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How to Save Money in 2021

November 26, 2020

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2020 has been a hard year for many and knowing how to save money in the coming year is important.

If you need to put away a little extra, these are some great ways to start.

Learn How to Cook

It’s easy to get delivery for every meal, but the cost of take-out adds up quickly.

If you have spare time at home, try mastering a few of your favorite meals. Look up easy recipes online and save the ones you like. Even having a handful of go-to meals in your arsenal can make figuring out what to cook much easier.

You may have to stock up on a few kitchen essentials to begin with, but you’ll save money in the long run. 

Get Picky About Groceries

Even if you learn how to cook, try to be careful about what you buy in store. Grocery prices are rising. You’re paying about 13% more than you did in January to stock up on your staples.

Meat and eggs in particular have been getting more expensive. Lowering the amount of animal protein in your diet even a little could save you money.

Also, try couponing. Varo has a helpful list of coupon apps to help you get started.

Additionally, looking for sales listed in the ads found in your local paper or when you first enter the store. Buying what’s on sale can help lower your overall grocery bill.

Start following a budget

Now that fewer activities are open, you may be buying stuff less frequently already. It might be easier for you to start tracking your spending, making this a perfect time to get on your budgeting game. 

Knowing how much money you have coming in and going out can help you see the bigger picture of your spending and adjust as needed.

It’s good to start simple. Save an Excel document or jot down your monthly income and expenses in a notebook. Check out our full budgeting breakdown—with apps that can help—for more detail.

Host virtual game nights with friends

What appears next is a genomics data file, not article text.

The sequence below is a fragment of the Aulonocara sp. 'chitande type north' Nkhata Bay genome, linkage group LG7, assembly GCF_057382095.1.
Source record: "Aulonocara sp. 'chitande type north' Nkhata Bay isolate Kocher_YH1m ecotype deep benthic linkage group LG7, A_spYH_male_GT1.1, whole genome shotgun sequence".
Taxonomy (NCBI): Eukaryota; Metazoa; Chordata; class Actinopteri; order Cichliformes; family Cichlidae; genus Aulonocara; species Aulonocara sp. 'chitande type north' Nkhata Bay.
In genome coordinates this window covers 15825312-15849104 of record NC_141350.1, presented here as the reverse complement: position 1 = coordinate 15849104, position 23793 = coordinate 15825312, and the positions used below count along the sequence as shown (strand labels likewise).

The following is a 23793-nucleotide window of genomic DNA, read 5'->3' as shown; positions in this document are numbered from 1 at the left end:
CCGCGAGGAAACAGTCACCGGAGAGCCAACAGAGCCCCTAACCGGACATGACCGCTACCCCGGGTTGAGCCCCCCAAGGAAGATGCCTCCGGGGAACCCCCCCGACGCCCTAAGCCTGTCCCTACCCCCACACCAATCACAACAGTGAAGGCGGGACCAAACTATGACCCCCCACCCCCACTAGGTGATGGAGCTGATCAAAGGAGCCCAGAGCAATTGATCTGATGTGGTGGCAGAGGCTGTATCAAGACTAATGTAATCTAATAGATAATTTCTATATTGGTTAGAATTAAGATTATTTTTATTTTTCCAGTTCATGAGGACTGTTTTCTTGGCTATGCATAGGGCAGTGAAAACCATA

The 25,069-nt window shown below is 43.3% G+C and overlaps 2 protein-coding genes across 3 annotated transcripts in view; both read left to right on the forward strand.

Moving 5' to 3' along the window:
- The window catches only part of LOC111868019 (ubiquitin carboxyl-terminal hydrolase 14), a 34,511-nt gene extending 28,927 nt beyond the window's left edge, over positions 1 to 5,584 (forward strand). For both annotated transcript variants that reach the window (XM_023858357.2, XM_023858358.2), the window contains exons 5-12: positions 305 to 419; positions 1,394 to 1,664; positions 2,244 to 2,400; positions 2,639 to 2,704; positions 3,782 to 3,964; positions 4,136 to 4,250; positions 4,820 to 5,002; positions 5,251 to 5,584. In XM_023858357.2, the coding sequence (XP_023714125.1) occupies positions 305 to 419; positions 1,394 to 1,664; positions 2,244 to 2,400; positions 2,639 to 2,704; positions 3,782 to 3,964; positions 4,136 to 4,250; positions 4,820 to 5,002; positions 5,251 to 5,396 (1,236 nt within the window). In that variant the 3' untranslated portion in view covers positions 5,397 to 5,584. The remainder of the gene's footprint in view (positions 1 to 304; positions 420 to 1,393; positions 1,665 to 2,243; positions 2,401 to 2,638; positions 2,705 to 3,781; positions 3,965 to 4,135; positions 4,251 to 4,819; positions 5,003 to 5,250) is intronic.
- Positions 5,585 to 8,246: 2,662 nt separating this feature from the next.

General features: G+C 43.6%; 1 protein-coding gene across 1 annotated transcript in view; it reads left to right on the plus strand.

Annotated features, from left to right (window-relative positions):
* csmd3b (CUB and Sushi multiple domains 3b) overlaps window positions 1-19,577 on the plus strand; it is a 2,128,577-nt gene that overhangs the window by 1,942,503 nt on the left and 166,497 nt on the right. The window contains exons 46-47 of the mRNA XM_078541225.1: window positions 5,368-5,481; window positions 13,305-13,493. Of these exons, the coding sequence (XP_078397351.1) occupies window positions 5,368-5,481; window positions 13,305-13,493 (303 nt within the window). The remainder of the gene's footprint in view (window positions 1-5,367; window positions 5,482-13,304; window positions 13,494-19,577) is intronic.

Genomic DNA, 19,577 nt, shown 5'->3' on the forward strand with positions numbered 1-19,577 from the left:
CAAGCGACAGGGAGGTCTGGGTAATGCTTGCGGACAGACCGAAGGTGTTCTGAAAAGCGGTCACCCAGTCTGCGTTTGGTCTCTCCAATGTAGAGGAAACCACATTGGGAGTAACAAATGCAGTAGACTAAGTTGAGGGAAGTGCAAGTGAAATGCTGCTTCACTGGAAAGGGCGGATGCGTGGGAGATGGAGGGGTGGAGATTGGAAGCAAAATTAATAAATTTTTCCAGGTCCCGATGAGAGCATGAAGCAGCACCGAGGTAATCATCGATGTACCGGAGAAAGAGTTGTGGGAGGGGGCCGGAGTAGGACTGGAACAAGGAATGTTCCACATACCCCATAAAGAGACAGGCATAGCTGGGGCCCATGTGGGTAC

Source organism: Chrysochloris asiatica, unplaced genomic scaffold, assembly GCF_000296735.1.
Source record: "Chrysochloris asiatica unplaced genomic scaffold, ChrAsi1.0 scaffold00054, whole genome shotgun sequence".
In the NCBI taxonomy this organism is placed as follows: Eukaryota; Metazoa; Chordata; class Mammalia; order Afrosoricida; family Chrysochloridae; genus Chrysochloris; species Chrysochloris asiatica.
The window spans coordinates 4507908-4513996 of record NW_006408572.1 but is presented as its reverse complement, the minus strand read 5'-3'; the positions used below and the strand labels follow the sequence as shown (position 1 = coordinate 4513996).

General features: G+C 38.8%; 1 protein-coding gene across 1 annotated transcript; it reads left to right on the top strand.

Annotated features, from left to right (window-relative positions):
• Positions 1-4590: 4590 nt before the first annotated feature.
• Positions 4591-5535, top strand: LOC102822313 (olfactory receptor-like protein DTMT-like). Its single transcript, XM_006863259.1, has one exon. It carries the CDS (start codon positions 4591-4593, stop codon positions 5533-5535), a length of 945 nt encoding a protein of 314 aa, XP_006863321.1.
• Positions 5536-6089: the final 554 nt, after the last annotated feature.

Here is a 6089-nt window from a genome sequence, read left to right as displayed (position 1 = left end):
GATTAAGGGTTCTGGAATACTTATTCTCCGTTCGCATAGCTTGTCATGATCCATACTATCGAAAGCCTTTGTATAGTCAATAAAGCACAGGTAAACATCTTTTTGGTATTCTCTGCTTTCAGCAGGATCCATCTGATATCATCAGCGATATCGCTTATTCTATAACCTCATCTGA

It’s more of a challenge for people to get together anymore, and nights out tends to cost a lot anyway. Thinking of alternative solutions can help you save your cash, like by hosting a game night over video. 

Look for an online game that your friends can download or a board game that you all have. Think classics like Monopoly, Pictionary, or Yahtzee, or try your hand at one of the newer players. 

It’s a free night of reconnecting with the people you love. 

Cut back on alcohol

It may be tempting to drink more when you’re bored, but it’s an expensive habit. An average bottle of red wine costs $15.66 and a 12-pack of domestic beer comes in around $10.49

These costs add up when you’re buying a lot of it. Consider paring back how much you drink each week and put that money in your savings account instead.

Or you could always start making your own beer.

Get rid of extra subscription services

Scour your bank statement for anything that charges you automatically and make sure it’s something you still want.

Think about magazines you never get around to reading (The New Yorker, anyone?), gyms you aren’t going to, or free trials that ended and are now costing you. To replace the gym, you could always try free online or outdoor workouts.

Practice mindful online shopping

Everyone’s shopping online these days, but it can be easy to overspend. Try to avoid opening those tabs when you’re feeling anxious or upset.

This habit can make you buy stuff you think will make you feel better rather than stuff you need. Instead, keep a running list of needs and wants. Save up for the wants rather than buying them on a whim. 

Creating money-saving habits for this year—and next

Saving money doesn’t have to fill you with dread. Instead, start with a small goal and implement it in your life. For example, you could plan to use coupons and sales on every grocery trip this month.

When that feels normal, move on to the next target.

There are countless ways to spend less in 2021, so we hope our list gives you inspiration to start. 

Opinions, advice, services, or other information or content expressed or contributed here by customers, users, or others, are those of the respective author(s) or contributor(s) and do not necessarily state or reflect those of Varo Bank, N.A. Member FDIC (“Bank”). Bank is not responsible for the accuracy of any content provided by author(s) or contributor(s).
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Tiffany Verbeck

Tiffany Verbeck

Tiffany Verbeck is a personal finance freelance writer and podcaster. You can find her full portfolio and the latest episodes of The Poor Me Podcast at

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